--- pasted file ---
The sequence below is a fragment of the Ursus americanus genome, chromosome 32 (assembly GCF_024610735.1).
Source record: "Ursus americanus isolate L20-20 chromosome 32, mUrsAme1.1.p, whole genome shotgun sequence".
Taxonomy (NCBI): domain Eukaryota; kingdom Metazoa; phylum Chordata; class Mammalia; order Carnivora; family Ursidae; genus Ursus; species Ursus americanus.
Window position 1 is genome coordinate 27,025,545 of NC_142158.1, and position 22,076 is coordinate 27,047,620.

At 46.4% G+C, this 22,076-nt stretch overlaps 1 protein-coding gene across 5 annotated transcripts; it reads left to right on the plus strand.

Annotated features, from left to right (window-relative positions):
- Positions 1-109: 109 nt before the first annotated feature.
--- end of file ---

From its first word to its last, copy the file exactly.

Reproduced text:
The sequence below is a fragment of the Ursus americanus genome, chromosome 32 (assembly GCF_024610735.1).
Source record: "Ursus americanus isolate L20-20 chromosome 32, mUrsAme1.1.p, whole genome shotgun sequence".
Taxonomy (NCBI): domain Eukaryota; kingdom Metazoa; phylum Chordata; class Mammalia; order Carnivora; family Ursidae; genus Ursus; species Ursus americanus.
Window position 1 is genome coordinate 27,025,545 of NC_142158.1, and position 22,076 is coordinate 27,047,620.

At 46.4% G+C, this 22,076-nt stretch overlaps 1 protein-coding gene across 5 annotated transcripts; it reads left to right on the plus strand.

Annotated features, from left to right (window-relative positions):
- Positions 1-109: 109 nt before the first annotated feature.